Dave Ramsey, corporate media, and how we talk about financial distress

Danielle in Tampa called in to the show on July 7. Her voice sounded tight and strained, the breath coming slightly too fast. “What’s up?” Dave Ramsey asked, as he always does, broadcasting casual authority.

“I’m in a position where I’m thinking about selling my house,” Danielle said. “My son’s father and I live together, and it’s not the best situation. Um. I’ve connected with one of your ELPs”—Endorsed Local Providers, a term from the Ramsey universe—“and I’m just really torn, because I love my home and I love my neighborhood, but I just want to be able to pay my debt off and provide better for my son.”

There came a long pause. No question, exactly, was being asked. “Okay,” Ramsey said. “So you own the home with your boyfriend?”

“No,” Danielle replied. Another pause. There was a feeling through the airwaves that something was very wrong.

“When is he leaving?” Ramsey asked. Then he answered his own question: “Tonight.” He could hear it in her voice, he told Danielle. “You sound really afraid to me.”

Danielle’s boyfriend was standing next to her, it turned out, listening to her call in to the second most popular talk radio program in the country: The Ramsey Show. Thirty-two years old and caring for her eight-month-old baby, Danielle made twenty-one dollars an hour and had about sixteen thousand dollars in debt. She readily listed these numbers, as Ramsey’s callers know to do, sharing with him a chalk outline of their financial life in the hope he’ll begin to fill it in, resuscitate it, and send it off into a lucrative—or at least debt-free—future. But as Ramsey told her, and us, “This is not a debt problem. You understand me?” His people, he said, were going to call the police. “No,” Danielle said. “Sir, please.”

“You are worth being okay,” Ramsey said. That was true, of course. He put the message in terms of money, a tendency about which David Graeber wrote in his 2011 book Debt. Graeber explored the connection between debt and violence: “The way violence, or the threat of violence, turns human relations into mathematics,” he observed, “is the ultimate source of the moral confusion that seems to float around everything surrounding the topic of debt.”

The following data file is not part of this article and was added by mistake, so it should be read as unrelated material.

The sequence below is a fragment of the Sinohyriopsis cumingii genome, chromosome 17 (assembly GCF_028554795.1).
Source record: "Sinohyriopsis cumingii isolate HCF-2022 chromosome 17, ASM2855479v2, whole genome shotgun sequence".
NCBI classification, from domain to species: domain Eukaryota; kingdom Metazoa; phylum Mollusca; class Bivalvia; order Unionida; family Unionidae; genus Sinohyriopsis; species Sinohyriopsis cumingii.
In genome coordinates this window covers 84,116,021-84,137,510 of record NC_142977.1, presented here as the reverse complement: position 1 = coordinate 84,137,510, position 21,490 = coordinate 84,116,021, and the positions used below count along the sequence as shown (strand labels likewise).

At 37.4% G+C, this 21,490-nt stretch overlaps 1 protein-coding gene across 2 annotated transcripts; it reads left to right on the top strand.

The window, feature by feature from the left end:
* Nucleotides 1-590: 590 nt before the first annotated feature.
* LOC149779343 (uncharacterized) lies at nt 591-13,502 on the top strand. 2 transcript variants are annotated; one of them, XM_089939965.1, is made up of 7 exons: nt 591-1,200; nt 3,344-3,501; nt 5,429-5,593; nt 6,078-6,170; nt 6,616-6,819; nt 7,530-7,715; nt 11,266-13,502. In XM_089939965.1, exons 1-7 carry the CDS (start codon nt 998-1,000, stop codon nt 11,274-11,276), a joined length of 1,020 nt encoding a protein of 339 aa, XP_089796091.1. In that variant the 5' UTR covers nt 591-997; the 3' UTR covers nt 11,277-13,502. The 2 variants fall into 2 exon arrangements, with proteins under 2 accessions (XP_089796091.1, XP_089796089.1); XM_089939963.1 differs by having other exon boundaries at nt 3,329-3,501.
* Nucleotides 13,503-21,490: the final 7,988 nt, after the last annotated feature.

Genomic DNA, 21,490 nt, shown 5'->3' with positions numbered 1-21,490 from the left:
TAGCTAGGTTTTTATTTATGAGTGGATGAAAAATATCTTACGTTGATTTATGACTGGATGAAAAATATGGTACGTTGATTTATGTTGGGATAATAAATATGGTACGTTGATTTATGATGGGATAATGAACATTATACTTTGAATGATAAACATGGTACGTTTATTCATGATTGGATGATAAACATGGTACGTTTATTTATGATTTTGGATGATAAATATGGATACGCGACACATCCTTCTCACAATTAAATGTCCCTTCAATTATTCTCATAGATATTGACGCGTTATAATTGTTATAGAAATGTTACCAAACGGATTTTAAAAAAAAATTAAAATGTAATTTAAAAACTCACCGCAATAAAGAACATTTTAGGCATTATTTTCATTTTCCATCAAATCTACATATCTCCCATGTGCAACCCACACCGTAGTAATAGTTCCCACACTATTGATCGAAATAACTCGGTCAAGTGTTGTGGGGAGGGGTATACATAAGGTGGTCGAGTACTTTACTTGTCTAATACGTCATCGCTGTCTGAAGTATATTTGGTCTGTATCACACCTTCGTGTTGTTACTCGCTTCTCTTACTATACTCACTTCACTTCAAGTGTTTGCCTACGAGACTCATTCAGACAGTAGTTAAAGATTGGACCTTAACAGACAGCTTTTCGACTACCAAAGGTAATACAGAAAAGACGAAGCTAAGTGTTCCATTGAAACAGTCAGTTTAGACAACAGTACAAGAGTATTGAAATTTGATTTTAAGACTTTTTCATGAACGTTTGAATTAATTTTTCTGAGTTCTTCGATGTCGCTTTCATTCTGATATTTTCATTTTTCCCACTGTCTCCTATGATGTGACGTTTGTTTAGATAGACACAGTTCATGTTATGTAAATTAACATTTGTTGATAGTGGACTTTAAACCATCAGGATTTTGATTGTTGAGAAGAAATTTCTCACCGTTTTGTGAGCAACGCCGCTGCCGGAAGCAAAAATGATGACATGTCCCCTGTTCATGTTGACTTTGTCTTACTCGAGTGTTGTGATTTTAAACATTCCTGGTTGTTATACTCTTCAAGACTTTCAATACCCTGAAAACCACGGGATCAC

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The feeling of threat is an interesting thing to consider in the context of The Ramsey Show. A caller is facing what seems like a tidal wave, often alone. Her debts have mounted. She’s not sure what to do. She’s not sure what Dave would do, in the same situation: Fix a broken tooth now, or wait and put that money toward a credit card bill? Stop contributing to an employer-matched retirement account in order to pay off student loans? What is the right decision? What does one person do in the face of a system that Ramsey happily disparages: predatory banks and bottom-feeding debt collectors, addictive credit cards and looming bankruptcy? As a listener told me, “They don’t teach that shit in school.” But then there is Ramsey: sixty-one, white-bearded, and tan, he oscillates between warm and blisteringly cutting. He’s funny, off-kilter, really likable. An evangelical Christian who holds worship services at his headquarters, in Franklin, Tennessee, Ramsey made headlines in 2019 for allegedly pulling out a gun to teach employees a lesson about gossip, about which he has a strict policy (don’t). Also at headquarters, people who have completed the Ramsey journey and vanquished their debt can record themselves doing what’s called the Debt-Free Scream, which The Ramsey Show sometimes broadcasts. The show itself, of course, is not violent. But it is not exactly relaxing.